October 1 (Sunday), 2017

Short Course Seminar Room 1 & 2 (1F)
13:30–14:20 LECTURE:
Techniques of Dual-Doppler Wind Analysis
Alan Shapiro (School of Meteorology and Center for Analysis and Prediction of Storms, OU)
14:30–15:30 HANDS-ON ACTIVITY:
Severe Weather Forecasting Simulation
Eric Jacobsen, Alex Zwink, and Jill Hardy (Warning Decision Training Division, Norman, OK)
15:40–16:30 LECTURE:
Introduction of Research Institute for Sustainable Humanosphere (RISH) and Its Atmospheric/ Ionospheric Studies
Mamoru Yamamoto (RISH, KU)
16:40–17:30 LECTURE:
Recovery from Natural Disaster
Norio Maki (DPRI, KU)

October 2 (Monday), 2017

09:15–10:00 Registration Lobby (1F)
Opening Ceremony Kihada Hall (1F)
Chair: Takashi Maruyama (DPRI, KU)
10:00–10:10 Opening Address
Hajime Nakagawa (Director of DPRI, KU)
10:10–10:20 Announcement
Special Session I Kihada Hall (1F)
Chair: Hirohiko Ishikawa (DPRI, KU)
10:20–10:45 Overview of the School of Meteorology and College of Atmospheric and Geographic Sciences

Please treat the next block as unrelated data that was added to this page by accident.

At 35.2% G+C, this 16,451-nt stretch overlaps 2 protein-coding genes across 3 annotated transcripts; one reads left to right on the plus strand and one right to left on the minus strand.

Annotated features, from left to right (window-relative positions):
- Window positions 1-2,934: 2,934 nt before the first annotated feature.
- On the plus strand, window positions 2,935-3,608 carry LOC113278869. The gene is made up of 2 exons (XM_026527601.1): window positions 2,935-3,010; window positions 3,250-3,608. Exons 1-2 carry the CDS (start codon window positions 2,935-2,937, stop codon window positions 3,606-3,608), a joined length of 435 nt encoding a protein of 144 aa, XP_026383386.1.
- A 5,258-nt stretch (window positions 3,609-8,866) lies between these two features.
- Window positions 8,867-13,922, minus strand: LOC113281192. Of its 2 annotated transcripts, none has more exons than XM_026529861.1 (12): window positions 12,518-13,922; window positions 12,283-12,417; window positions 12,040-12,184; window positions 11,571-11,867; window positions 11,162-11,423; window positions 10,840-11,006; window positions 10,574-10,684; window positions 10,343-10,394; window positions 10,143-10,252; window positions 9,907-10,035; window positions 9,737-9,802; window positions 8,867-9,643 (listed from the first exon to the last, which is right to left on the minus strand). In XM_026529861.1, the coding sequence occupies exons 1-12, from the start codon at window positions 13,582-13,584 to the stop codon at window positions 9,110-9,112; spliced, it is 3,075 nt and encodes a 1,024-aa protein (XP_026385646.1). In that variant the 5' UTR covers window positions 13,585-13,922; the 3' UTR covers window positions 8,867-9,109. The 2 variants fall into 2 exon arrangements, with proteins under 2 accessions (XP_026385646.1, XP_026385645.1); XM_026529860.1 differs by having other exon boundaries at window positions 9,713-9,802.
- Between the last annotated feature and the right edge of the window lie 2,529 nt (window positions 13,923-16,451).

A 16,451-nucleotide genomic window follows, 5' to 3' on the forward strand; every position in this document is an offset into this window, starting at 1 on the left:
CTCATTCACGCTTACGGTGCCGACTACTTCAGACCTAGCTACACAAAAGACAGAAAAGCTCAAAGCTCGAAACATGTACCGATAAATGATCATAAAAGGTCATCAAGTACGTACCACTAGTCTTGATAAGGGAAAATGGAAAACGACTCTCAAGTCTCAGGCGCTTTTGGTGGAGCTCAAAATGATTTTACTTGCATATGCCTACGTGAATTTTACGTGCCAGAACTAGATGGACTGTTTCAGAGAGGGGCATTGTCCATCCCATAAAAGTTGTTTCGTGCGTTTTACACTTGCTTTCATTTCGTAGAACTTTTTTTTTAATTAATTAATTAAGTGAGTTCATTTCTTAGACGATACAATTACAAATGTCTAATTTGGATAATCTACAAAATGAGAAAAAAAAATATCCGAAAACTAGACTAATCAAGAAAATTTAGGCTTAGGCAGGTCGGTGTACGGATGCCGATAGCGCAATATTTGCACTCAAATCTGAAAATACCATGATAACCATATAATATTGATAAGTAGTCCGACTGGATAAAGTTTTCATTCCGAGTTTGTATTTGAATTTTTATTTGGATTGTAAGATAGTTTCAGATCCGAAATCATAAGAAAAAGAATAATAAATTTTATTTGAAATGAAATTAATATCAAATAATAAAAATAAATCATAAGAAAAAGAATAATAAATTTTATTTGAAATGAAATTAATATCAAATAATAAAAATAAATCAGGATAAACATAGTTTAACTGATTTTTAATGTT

David Parsons (SoM, OU)
10:45–11:10 OU and Weathernews, Inc. Radar and Warning Decision Training Project Overview
Daphne Ladue (CAPS, OU)
11:10–11:35 Wind-Related Disaster Risk Reduction and Full-Scale Storm Simulator (FSSS)
Yukio Tamura (School of Civil Engineering, Chongqing University, China)
11:35–12:00 Recent Enhancement of Meteorological Observations of JMA
Osamu Suzuki (Meteorological Research Institute, JMA, Japan)
12:00–13:00 Lunch Break
Oral Session I: Advances in the Weather Radar Kihada Hall (1F)
Chair: Tian-You Yu (Advanced Radar Research Center, OU)
13:00–13:15 Multi-Function Phased Array Radar Observation Targeting of a Convective Storm
Christopher Kerr (SoM, OU)
13:15–13:30 Mobile Doppler Radar and Lidar Analysis of a Strong Density Current and MCS on 15 July 2015 during PECAN in the United States
Dylan W. Reif (School of Meteorology, OU)
13:30–13:45 Novel Radar Techniques for Polarimetric and Microphysical Analyses of the Stratiform Rain Region of MCSs